Keeping on top of appointments is crucial. Global remote working often means that colleagues will have different core working hours, so you’ll need to keep track of when each colleague is working.
This schedule should be centrally accessible and be used to track standing meetings so that other work can be planned around it.
3. Make use of the cloud
The cloud is a great tool for remote working teams. Cloud storage solutions enable teams to purchase applications that they need and adapt them to individual circumstances. Your team can store documents and databases in the cloud securely whilst still being able to share them between colleagues.
Once set up, the cloud is less reliant on IT teams and on-site hardware than traditional storage, so it’s great for remote teams that don’t all share the same working hours.
For example, a customer service team might look into the best customer service software to use for remote teams. This team may need access to customer data and working process instructions at all times of day, so a cloud solution is likely to work better for them than traditional data storage methods.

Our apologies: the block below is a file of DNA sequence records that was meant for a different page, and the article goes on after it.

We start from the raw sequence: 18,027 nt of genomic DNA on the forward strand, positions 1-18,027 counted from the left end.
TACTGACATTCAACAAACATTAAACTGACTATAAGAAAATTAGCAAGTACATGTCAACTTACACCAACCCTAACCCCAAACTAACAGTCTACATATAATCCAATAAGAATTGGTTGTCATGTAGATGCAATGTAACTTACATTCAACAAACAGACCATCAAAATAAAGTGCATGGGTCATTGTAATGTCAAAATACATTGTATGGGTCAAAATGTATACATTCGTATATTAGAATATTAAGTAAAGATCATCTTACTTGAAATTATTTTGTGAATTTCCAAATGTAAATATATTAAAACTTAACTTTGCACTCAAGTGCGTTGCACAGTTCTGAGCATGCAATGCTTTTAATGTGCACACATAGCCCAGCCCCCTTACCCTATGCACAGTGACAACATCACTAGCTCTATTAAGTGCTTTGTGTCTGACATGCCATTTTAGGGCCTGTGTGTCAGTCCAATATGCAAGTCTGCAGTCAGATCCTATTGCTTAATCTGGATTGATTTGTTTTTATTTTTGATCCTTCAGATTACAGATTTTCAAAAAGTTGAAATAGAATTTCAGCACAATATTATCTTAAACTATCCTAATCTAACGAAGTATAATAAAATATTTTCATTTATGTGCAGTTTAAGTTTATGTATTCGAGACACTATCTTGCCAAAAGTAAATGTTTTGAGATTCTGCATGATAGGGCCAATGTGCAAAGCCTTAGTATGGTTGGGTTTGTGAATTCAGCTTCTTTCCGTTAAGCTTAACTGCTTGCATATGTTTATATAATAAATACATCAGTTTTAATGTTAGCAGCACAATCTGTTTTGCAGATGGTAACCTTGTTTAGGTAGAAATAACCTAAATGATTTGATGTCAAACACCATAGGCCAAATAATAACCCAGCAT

4. Understand time zones
It’s a small but important consideration to actually understand the time zones that your team is working across and how they differ from your own.
Things to consider include:
- How many time zones your team works across
- What are the time differences?
- What are their working hours in your time?
- Are there regional working hour differences in their location?
This is a small step that your team can take to avoid issues in the future and to get their work done with plenty of breathing room.
5. Set boundaries
There’s a fine line between flexibility and a lack of boundaries. Encourage your team to set boundaries as to when they are able to work in line with traditional working hours.
If, for example, your colleague in another time zone is comfortable having meetings late in the afternoon or evening to accommodate your working hours, be sure to set a limit on when they’re happy to do this. 4pm for you might be 10pm for them, so be sure to set time-related boundaries. Perhaps limit all meetings to before 7pm for all colleagues.